As the government consults on changes to future rounds of the Contracts for Difference (CfD) scheme, Regen’s Estelle Limon and Johnny Gowdy explore whether factors beyond price should be taken into account when awarding CfD contracts to renewable developers.  

More on Regen’s view of the future of CfDs can be found in our response to the Review of Electricity Market Arrangements (REMA) here.

Making the most of Contracts for Difference to deliver wider energy system benefits 

As part of their recent consultation on changes to future rounds of Contracts for Difference (CfD) scheme, the government has indicated their intention to potentially consult on whether factors beyond price should be taken into account when awarding CfD contracts to renewable developers.

The purely price-based CfD mechanism, with highly competitive auctions, has been effective at driving down the strike price of CfD contracts which, as these projects are delivered, will reduce the cost of renewable energy technologies and provide savings for billpayers.  

Wider criteria have been introduced into the qualification stages of the CfD process, including the enhancement of requirements for projects to have a supply chain plan. However, the CfD scheme is still predominantly based on a final price-only auction in which the lowest strike-price per MWh of energy is awarded a contract.  

As a result, the scheme may be under-valuing other important objectives of renewable energy deployment including: 

  • UK and regional supply chain development and upskilling 
  • Enabling allied investment in network infrastructure, manufacturing capability, and ports 
  • Collaboration between projects to share infrastructure and services, to reduce whole system cost 
  • Scheduling and phasing of projects to create sustainable delivery pipelines that enable best use of resources, consistent work for regional supply chains, and further cost reduction 
  • System benefits that stem from having a range of technologies, and a wider geographic diversity of weather dependent generation assets, especially offshore wind
  • Provision within projects for schemes that provide additional community benefit and support greater local ownership
  • Alignment with national and regional net zero delivery plans, growth, and levelling up agendas 
  • Enhanced and more consistent support for innovative projects, such as floating wind, as they transition from demonstration projects to full commercial scale
  • A better mechanism to manage project cost risk, including most notably in recent months changes to the cost of capital, exchange rates and commodity costs.

Go West Cover


For example, the current CfD mechanism does not account for energy system benefits when allocating financial support, instead valuing each generated unit of energy equally, irrespective of where and when the electricity is generated. Yet, in our recent paper ‘Go West’, we highlight the significant benefits to be reaped from a geographically diverse offshore wind portfolio and, in particular, for capacity off the west coast to play a vital role in energy system balancing, energy security and price stability. As these aims become increasingly important, the government should consider how incorporating a regional aspect to the CfD could support diversity of supply to reduce whole system costs and increase system resilience.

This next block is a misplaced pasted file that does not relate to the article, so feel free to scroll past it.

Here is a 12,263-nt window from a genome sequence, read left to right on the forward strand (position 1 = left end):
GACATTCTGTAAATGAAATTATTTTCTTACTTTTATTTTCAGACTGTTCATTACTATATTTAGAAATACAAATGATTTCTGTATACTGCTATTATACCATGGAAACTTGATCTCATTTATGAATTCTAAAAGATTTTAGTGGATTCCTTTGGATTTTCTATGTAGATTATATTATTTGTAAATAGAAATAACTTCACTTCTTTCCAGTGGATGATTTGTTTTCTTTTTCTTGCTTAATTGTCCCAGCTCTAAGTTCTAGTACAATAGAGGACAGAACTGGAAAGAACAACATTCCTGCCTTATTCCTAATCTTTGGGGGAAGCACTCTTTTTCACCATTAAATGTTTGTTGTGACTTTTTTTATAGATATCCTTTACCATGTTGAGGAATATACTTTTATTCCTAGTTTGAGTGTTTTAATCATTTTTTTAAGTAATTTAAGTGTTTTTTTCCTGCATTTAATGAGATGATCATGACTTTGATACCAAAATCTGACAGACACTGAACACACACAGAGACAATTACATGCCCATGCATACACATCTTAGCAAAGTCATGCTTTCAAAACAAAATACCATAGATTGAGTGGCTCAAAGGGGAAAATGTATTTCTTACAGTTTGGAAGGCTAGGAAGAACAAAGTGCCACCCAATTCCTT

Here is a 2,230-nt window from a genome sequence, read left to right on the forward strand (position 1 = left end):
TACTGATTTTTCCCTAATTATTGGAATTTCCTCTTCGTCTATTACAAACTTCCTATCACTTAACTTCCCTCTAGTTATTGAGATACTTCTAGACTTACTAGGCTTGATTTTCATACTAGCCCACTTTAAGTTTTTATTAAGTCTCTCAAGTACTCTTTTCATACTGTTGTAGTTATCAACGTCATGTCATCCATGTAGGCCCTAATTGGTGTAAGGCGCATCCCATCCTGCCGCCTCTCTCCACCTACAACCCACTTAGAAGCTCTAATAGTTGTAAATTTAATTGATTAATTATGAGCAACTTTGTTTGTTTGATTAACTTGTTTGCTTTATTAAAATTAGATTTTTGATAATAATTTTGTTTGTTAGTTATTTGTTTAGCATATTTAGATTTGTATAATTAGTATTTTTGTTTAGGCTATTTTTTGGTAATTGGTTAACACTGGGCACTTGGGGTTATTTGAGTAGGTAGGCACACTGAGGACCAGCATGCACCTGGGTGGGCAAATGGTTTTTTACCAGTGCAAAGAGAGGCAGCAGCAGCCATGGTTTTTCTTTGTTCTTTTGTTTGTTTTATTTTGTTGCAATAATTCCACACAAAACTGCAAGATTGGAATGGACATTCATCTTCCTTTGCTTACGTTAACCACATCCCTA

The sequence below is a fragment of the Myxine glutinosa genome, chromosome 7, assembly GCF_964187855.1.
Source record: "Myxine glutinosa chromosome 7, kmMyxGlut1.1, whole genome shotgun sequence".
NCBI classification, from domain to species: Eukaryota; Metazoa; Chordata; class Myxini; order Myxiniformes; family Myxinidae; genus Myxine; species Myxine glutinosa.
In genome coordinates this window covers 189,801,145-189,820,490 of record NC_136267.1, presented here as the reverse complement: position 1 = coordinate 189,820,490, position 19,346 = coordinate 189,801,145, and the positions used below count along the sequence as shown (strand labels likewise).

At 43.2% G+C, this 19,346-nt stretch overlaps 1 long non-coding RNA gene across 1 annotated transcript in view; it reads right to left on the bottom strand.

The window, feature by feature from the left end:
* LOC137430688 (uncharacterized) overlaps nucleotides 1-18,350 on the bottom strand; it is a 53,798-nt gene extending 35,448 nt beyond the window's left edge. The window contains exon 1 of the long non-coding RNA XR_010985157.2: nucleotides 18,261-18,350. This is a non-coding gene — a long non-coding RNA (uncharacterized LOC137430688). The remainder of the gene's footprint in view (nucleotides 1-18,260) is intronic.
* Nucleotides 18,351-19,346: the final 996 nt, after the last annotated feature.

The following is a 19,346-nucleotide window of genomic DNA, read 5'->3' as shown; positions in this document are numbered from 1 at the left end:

In addition, by creating a race to drive down prices, the CfD at present does not encourage supply chain development, putting the growth of a viable future supply chain for UK plc at risk. Factoring in the aim for CfD projects to build significant local supply chain capabilities will be key to keep the economic and social value of the renewable energy industry within the UK, building on our existing strengths. 

There is also potential for the CfD to support the delivery of community benefit from new renewable energy developments. Ensuring communities receive a direct financial benefit is important to recognise the physical impact that developments have on hosting communities and to provide funding that communities can steward towards local initiatives in an inclusive and equitable way. Our recent paper examines potential models for delivering local benefit from offshore renewables, including the option of a mandatory minimum community benefit payment for CfD developers.  

As the UK enters a critical stage in its decarbonisation and energy security journey, with the need to invest circa £200 bn to decarbonise the power sector and over £100 bn in network infrastructure, it is essential that revenue support mechanisms are closely aligned with the overall net zero energy strategy. The challenge for policy makers is to achieve this while still maintaining a downward pressure on energy cost and consumer bills. 

Whilst not all the objectives listed above can, or should, be delivered via the CfD scheme, or within that via a CfD price mechanism, we encourage BEIS to pursue a detailed consultation on non-price criteria which looks holistically at the CfD scheme to determine the extent to which it could better support, or at least not hinder, wider energy system and economic outcomes.  

Stay informed

Sign up to the Regen newsletter to receive a monthly digest of our work to revolutionise the UK energy system, and industry insights.

We take care of your personal data. We will only contact you according to your preferences and will NEVER share or sell your details. See our privacy policy for more information